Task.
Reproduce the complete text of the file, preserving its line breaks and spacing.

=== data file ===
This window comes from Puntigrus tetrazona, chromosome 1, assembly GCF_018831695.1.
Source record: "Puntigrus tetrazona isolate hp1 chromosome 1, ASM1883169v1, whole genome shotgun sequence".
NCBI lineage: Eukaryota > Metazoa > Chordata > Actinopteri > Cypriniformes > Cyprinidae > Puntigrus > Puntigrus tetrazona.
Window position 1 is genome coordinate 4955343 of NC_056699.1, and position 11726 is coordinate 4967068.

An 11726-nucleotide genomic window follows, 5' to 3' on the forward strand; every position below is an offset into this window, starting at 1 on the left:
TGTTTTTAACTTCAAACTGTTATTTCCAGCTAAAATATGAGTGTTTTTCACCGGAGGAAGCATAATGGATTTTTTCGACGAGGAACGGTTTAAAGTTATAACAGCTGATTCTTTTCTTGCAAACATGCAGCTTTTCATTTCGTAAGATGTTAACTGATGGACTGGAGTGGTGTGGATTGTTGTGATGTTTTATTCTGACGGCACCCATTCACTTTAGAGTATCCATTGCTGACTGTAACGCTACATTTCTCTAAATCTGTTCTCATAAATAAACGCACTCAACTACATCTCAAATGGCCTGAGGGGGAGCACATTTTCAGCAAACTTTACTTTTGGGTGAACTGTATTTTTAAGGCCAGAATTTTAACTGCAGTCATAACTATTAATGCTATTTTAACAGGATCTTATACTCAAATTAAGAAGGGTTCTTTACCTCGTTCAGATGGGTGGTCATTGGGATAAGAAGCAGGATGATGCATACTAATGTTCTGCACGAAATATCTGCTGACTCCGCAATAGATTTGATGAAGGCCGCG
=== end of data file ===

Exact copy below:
This window comes from Puntigrus tetrazona, chromosome 1, assembly GCF_018831695.1.
Source record: "Puntigrus tetrazona isolate hp1 chromosome 1, ASM1883169v1, whole genome shotgun sequence".
NCBI lineage: Eukaryota > Metazoa > Chordata > Actinopteri > Cypriniformes > Cyprinidae > Puntigrus > Puntigrus tetrazona.
Window position 1 is genome coordinate 4955343 of NC_056699.1, and position 11726 is coordinate 4967068.

An 11726-nucleotide genomic window follows, 5' to 3' on the forward strand; every position below is an offset into this window, starting at 1 on the left:
TGTTTTTAACTTCAAACTGTTATTTCCAGCTAAAATATGAGTGTTTTTCACCGGAGGAAGCATAATGGATTTTTTCGACGAGGAACGGTTTAAAGTTATAACAGCTGATTCTTTTCTTGCAAACATGCAGCTTTTCATTTCGTAAGATGTTAACTGATGGACTGGAGTGGTGTGGATTGTTGTGATGTTTTATTCTGACGGCACCCATTCACTTTAGAGTATCCATTGCTGACTGTAACGCTACATTTCTCTAAATCTGTTCTCATAAATAAACGCACTCAACTACATCTCAAATGGCCTGAGGGGGAGCACATTTTCAGCAAACTTTACTTTTGGGTGAACTGTATTTTTAAGGCCAGAATTTTAACTGCAGTCATAACTATTAATGCTATTTTAACAGGATCTTATACTCAAATTAAGAAGGGTTCTTTACCTCGTTCAGATGGGTGGTCATTGGGATAAGAAGCAGGATGATGCATACTAATGTTCTGCACGAAATATCTGCTGACTCCGCAATAGATTTGATGAAGGCCGCG